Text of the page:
We are also the first to observe an effect on fasting plasma concentrations of glucagon with a B2 regimen. Inappropriately elevated plasma glucagon concentrations play a role in dysregulated hepatic glucose production and abnormal glucose homeostasis in type 2 diabetes [42]. There is no treatment that specifically decreases glucagon levels. However, incretin-based agents reduce plasma glucagon, which contributes to their action to lower blood glucose [43]. In this regard, a decrease of glucagon with B2 in our study is a very positive finding.

Possible mechanisms

The mechanisms responsible for a greater weight loss with the B2 regimen may be the trend toward a smaller decrease in REE with B2 that we measured (although the difference between regimens did not reach the threshold for statistical significance), together with a greater thermogenic response of larger meals, as documented by others [11].

Furthermore, some of the positive effects of intermittent fasting on glucose homeostasis may be mediated by the nervous system, mainly by the increased production of brain-derived neurotrophic factor, which increases the resistance of neurones to dysfunction and degeneration in animal models [3]. It is possible that overnight fasting between lunch and breakfast the next day elicited some of these effects.

Periods of fasting between meals may be even more important than the composition of the diet. In one experimental study, the timing of meals led to increased insulin sensitivity and decreased body weight in spite of the high fat content of the consumed diet [6]. The distribution of the meals is another important factor. Eating meals later in the day may also adversely influence the success of a weight loss therapy. This difference in weight loss success was not explained by differences in caloric intake, macronutrient distribution or energy expenditure [12]. A potential mechanism explaining this difference is that the timing of food intake can influence the circadian system [44]. The circadian system must continuously adapt to and synchronise our physiology with the environment [45]. A genetic variance in clock genes may be important in meal timing, possibly in part by changes in the recently demonstrated circadian control of hunger and appetite [46].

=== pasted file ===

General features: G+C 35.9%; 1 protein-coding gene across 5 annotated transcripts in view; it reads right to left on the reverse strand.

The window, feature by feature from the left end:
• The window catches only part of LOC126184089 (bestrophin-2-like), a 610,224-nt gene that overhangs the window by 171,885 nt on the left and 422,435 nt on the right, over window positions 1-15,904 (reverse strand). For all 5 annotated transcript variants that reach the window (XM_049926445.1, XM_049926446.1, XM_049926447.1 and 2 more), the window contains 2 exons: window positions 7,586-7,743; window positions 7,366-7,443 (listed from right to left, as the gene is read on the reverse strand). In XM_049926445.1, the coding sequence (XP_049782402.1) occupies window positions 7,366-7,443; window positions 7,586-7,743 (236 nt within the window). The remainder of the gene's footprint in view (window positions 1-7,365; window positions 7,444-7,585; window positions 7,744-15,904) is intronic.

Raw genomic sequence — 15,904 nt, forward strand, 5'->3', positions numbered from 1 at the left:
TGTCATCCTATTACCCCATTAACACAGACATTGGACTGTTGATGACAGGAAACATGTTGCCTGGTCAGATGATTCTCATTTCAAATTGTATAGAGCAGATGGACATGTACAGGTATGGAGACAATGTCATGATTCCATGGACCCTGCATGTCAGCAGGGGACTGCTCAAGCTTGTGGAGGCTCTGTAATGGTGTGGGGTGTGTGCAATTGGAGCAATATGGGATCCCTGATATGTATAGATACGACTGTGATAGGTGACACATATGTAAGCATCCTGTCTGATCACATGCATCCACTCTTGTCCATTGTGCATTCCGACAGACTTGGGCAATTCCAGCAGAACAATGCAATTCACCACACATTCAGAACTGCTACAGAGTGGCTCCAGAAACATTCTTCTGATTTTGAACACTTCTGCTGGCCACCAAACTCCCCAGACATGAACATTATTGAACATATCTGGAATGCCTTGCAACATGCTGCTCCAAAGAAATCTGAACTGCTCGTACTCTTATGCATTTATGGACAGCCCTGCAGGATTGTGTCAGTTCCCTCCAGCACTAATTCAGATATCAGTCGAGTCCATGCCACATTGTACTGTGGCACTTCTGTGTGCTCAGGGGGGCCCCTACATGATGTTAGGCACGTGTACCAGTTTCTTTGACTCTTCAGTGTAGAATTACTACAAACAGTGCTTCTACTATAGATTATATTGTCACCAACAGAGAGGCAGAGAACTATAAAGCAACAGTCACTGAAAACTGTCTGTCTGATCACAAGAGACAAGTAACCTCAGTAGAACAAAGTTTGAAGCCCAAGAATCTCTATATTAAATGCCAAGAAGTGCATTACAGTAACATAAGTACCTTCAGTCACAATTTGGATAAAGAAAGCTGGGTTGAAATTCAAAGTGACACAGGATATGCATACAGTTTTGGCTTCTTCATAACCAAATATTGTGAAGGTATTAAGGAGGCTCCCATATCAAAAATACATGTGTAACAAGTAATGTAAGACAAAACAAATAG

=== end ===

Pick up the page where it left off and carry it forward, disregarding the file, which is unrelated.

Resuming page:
Another recent study demonstrated that a high carbohydrate and protein breakfast may prevent weight regain by reducing diet-induced compensatory changes in hunger, cravings and ghrelin suppression [47]. Although the mechanisms linking the timing of meals and the regulation of body weight are unknown, satiety hormones, such as leptin or ghrelin, may be involved [48]. Changes in the levels of these hormones by circadian misalignment could influence energy intake and expenditure [49].


The short duration of our study and provision of food precludes a generalisation of our study to free-living conditions. We provided all the meals during the whole study for one half of the participants in order to ensure the best possible compliance, yet we have to admit the possibility of a reduced energy intake with the B2 regimen, even though the energy intake reported by our participants was similar in both regimens. The dropout rates were also comparable for both regimens.